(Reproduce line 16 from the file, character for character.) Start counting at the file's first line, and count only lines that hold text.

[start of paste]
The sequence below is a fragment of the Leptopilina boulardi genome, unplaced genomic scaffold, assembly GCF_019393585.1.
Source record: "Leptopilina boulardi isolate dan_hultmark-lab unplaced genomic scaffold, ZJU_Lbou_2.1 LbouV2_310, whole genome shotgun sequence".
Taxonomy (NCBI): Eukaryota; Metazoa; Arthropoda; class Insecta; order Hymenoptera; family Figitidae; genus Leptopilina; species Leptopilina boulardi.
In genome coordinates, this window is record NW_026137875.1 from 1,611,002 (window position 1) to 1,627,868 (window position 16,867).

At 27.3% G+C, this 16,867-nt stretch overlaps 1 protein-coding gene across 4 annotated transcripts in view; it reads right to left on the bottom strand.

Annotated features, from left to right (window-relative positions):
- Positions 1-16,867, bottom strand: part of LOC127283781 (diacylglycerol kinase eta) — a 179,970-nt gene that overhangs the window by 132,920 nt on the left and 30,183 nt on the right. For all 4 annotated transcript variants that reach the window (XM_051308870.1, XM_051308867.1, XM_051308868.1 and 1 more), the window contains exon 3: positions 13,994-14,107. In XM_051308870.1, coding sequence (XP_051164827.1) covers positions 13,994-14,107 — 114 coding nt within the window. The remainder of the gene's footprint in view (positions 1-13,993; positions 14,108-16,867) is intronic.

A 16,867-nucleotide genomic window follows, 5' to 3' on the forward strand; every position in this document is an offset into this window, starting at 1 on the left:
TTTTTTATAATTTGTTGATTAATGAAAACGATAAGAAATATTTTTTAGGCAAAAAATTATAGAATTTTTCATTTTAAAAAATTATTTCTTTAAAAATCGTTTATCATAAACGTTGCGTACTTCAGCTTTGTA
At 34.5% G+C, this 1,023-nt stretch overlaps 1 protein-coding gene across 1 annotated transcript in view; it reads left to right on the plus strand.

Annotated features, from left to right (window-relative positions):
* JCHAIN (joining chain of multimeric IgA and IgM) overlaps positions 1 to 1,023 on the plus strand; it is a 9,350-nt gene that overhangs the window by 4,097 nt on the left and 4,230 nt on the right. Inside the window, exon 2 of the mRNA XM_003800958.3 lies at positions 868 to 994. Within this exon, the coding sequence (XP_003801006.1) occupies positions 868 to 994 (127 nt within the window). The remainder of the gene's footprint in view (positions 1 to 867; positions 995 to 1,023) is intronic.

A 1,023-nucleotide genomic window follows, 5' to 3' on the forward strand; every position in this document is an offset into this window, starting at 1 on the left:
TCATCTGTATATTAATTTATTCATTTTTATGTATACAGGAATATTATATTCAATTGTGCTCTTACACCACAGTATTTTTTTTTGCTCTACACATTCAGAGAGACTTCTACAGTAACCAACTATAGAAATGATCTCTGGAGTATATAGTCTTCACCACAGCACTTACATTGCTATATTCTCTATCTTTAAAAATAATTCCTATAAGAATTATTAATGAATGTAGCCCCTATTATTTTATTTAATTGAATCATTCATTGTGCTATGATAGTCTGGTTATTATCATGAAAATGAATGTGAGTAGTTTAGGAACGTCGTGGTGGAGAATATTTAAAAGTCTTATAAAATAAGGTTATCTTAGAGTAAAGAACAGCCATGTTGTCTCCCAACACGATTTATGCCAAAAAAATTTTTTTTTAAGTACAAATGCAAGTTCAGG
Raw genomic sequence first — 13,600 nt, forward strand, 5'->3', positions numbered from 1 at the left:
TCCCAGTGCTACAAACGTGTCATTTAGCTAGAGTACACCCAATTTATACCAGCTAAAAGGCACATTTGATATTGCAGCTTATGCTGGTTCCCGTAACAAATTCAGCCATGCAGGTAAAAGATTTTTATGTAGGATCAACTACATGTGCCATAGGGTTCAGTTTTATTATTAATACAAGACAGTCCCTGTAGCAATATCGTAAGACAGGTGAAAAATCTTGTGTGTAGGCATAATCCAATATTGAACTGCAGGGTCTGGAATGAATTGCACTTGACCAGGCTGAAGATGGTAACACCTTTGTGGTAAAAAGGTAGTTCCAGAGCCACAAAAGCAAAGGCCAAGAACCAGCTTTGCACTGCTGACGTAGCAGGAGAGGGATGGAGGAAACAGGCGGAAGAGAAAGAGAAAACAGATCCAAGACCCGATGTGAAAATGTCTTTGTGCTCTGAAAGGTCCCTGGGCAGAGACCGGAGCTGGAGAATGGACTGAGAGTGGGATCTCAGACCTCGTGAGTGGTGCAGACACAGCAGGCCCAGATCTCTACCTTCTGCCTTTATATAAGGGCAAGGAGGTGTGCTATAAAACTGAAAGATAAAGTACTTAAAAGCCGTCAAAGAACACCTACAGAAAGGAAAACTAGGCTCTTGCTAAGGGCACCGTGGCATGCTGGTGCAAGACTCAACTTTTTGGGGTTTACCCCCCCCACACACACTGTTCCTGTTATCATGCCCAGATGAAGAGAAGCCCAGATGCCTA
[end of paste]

TCCCAGTGCTACAAACGTGTCATTTAGCTAGAGTACACCCAATTTATACCAGCTAAAAGGCACATTTGATATTGCAGCTTATGCTGGTTCCCGTAACAAATTCAGCCATGCAGGTAAAAGATTTTTATGTAGGATCAACTACATGTGCCATAGGGTTCAGTTTTATTATTAATACAAGACAGTCCCTGTAGCAATATCGTAAGACAGGTGAAAAATCTTGTGTGTAGGCATAATCCAATATTGAACTGCAGGGTCTGGAATGAATTGCACTTGACCAGGCTGAAGATGGTAACACCTTTGTGGTAAAAAGGTAGTTCCAGAGCCACAAAAGCAAAGGCCAAGAACCAGCTTTGCACTGCTGACGTAGCAGGAGAGGGATGGAGGAAACAGGCGGAAGAGAAAGAGAAAACAGATCCAAGACCCGATGTGAAAATGTCTTTGTGCTCTGAAAGGTCCCTGGGCAGAGACCGGAGCTGGAGAATGGACTGAGAGTGGGATCTCAGACCTCGTGAGTGGTGCAGACACAGCAGGCCCAGATCTCTACCTTCTGCCTTTATATAAGGGCAAGGAGGTGTGCTATAAAACTGAAAGATAAAGTACTTAAAAGCCGTCAAAGAACACCTACAGAAAGGAAAACTAGGCTCTTGCTAAGGGCACCGTGGCATGCTGGTGCAAGACTCAACTTTTTGGGGTTTACCCCCCCCACACACACTGTTCCTGTTATCATGCCCAGATGAAGAGAAGCCCAGATGCCTA